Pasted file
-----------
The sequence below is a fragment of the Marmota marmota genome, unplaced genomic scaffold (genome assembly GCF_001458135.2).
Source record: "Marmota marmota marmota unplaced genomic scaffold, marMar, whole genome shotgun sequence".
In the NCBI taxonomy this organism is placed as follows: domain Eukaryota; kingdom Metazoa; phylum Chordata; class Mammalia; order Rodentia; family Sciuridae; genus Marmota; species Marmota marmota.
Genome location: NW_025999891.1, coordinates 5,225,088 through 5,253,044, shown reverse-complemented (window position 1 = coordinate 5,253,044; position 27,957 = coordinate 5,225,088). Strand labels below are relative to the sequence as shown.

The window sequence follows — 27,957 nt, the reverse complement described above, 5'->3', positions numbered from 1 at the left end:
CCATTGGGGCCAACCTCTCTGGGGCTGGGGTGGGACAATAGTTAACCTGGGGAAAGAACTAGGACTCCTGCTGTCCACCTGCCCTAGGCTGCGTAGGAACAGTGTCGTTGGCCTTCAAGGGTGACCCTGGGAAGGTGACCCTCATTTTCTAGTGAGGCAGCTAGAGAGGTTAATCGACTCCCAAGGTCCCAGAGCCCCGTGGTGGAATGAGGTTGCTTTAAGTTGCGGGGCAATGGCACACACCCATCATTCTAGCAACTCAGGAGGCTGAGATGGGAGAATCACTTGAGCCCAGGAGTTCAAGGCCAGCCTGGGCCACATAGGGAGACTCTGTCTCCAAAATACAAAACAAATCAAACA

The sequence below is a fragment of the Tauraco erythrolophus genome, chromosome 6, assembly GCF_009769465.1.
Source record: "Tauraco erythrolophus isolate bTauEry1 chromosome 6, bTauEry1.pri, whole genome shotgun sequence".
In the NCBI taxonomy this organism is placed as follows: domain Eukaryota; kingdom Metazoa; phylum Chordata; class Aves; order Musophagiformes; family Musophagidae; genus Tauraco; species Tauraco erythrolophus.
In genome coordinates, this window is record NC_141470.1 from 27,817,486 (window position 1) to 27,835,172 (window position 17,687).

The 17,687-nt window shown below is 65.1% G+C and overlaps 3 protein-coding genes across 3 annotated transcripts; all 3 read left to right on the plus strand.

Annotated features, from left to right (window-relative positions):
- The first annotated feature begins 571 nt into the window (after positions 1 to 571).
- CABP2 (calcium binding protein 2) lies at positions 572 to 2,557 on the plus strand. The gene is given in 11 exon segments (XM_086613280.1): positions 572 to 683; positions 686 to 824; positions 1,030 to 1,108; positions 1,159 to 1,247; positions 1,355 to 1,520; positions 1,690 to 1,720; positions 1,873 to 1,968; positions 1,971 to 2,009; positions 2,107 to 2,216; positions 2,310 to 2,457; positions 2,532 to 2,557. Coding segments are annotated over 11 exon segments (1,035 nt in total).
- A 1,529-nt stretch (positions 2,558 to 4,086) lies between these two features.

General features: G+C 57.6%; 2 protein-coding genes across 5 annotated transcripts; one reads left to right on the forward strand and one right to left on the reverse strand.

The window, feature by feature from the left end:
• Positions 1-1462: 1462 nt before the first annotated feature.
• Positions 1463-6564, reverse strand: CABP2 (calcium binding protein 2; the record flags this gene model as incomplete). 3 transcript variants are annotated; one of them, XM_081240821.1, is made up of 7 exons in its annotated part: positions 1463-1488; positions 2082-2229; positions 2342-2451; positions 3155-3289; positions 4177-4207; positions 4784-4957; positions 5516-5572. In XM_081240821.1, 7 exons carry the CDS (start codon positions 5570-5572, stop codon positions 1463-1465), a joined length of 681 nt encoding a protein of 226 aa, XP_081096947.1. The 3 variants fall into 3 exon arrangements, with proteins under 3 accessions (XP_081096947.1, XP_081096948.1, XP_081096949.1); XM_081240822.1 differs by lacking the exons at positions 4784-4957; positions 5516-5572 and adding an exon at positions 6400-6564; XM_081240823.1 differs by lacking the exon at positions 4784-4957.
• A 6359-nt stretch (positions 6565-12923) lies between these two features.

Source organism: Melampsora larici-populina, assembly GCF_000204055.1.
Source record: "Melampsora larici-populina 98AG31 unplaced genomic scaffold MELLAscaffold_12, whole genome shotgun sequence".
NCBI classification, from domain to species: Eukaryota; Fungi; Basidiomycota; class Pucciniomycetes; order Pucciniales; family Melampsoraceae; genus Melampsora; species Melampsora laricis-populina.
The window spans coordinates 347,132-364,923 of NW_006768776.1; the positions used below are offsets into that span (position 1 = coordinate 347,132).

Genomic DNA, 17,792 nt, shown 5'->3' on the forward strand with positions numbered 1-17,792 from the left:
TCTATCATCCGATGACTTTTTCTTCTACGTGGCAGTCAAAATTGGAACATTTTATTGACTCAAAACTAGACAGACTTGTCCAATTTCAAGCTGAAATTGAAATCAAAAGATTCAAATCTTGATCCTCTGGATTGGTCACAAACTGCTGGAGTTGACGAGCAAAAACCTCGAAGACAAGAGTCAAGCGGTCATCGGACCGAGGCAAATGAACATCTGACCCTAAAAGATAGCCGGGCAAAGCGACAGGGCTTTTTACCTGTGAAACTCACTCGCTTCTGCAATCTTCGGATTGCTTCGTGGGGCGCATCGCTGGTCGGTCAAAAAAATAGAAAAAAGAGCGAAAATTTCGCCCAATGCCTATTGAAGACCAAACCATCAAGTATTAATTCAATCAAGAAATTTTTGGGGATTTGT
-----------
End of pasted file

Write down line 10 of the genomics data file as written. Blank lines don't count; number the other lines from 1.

In genome coordinates, this window is record NC_141470.1 from 27,817,486 (window position 1) to 27,835,172 (window position 17,687).